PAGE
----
Personal History

29 Mar

Smith’s Verdict: ****
Reviewed by Tanner Smith

What a special gem this was to behold at the 2023 Kansas City FilmFest International—a wholly original film that made me grin, ponder, and ultimately feel. With a deft and delicate touch given by director/writer/co-star/cinematographer (among other credits to this film alone) Tyler W. Moore, “Personal History” manages to deliver a nicely-observed gentle comedy along the same lines as a Christopher Guest mockumentary crossed into the territory of an existential parable. And I promise to you, I am not making this up…

It even brought a tear to my eye.

Yes, “Personal History” went places that I didn’t expect. And it fooled me, delighted me in doing so, and made me feel things.

“Personal History” is a faux-documentary feature, in which the story is crafted by filmmaker Josh Harmon (Moore). His primary focus is his friend Monica (Samantha Montero), a history major who is researching for a grant and comes across an interesting discovery within a home-building business. Upon close inspection of the business’ photographs from decades past, there seems to be one constant: a man named Arthur D. Perkins (Patrick Poe), who looks exactly the same despite appearing in photos ranging from the 1950s to the modern day.

It’s true, Arthur D. Perkins has not physically aged in over 100 years. As Monica interviews people involved with the business (as documented by Josh, who makes sure to capture on camera everything he feels is important to a certain narrative—the faux-documentary approach really works well here), it’s only by luck that Monica is able to conduct a sit-down interview with Arthur himself.

The initial interview doesn’t quite go as she expected. Despite Arthur having experience serving in both World Wars (WWII was when he started to notice he wasn’t aging), Arthur doesn’t have much to say that is of interest to Monica. But Josh, still documenting the progress, pushes her to dig deeper and capture the true essence of what it means to be immortal.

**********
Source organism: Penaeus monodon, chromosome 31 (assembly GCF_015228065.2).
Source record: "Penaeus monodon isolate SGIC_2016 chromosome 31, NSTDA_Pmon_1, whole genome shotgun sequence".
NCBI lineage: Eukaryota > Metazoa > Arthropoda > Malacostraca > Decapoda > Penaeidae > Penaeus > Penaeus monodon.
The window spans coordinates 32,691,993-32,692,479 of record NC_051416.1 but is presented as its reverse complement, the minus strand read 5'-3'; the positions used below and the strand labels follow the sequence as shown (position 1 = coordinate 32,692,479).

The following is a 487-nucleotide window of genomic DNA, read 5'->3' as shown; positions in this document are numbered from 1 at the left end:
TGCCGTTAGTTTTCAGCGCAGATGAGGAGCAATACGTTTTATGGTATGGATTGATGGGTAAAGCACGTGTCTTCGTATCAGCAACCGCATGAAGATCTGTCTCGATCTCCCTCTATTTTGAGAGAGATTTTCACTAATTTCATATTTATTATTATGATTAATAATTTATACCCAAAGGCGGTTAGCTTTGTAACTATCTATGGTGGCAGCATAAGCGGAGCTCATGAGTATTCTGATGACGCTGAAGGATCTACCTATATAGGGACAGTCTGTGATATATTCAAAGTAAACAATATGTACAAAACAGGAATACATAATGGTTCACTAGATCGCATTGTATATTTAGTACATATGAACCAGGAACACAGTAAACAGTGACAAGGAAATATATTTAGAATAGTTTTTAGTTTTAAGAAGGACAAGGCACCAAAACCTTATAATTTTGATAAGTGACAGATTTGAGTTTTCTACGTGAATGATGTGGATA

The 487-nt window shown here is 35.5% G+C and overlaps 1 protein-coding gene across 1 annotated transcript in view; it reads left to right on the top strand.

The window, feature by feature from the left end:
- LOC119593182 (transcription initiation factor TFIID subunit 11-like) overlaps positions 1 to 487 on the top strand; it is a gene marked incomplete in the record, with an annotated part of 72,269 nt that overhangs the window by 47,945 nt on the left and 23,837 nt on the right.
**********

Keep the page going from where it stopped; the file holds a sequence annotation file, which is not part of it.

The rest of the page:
Where “Personal History” goes from there, I won’t give away. But I will say that where the film goes, once Monica and Josh interview Arthur again and find themselves more into his life, takes the audience along on an emotional journey. We find ourselves questioning the concept of immortality and how we perceive it. We think about how hard it must be to outgrow our loved ones—the best scene in the film illustrates how tough it was for Arthur’s “gift” of immortality to take its toll in his marriage with loving wife Judith (Lolo Loren). (That’s where the aforementioned tear came from.) And when Monica and Josh learn more about what Arthur has done with his long life and how he lives today, they find themselves asking those very questions.

There’s a subplot involving Josh’s sister Mae (Bryna Vogel), with whom he seems to interview with his camera often, that seems ineffectual at first—but then it becomes one of the most emotionally gripping parts of the film. That’s all I’ll say about it.

There are not enough words to describe just how good Patrick Poe is in the role of Arthur. In playing a person who has lived for about 120 years or so, he has the body language down (he moves sort of slowly as if the youth left his looks years or decades ago), he portrays the mix of pain and wisdom in his voice, he makes subtle glances when he’s asked difficult questions, and maintains a calm manner throughout, making me constantly wonder what the character is thinking in this particular moment. I admired Poe’s work in Almost, Sorta, Maybe (which he co-directed with Loren), in which he played a completely different type of character—with “Personal History,” he shows more of his versatility as an actor. He’s great here.

The ending to “Personal History” pulled the rug out from under me (and also a friend who was in the same theater as me). As soon as it was over, I had to approach this talented filmmaker, Tyler W. Moore, and the star, Patrick Poe, both of whom were at the screening I attended, and congratulate them both on a job well done. “Personal History” is a beautiful film.


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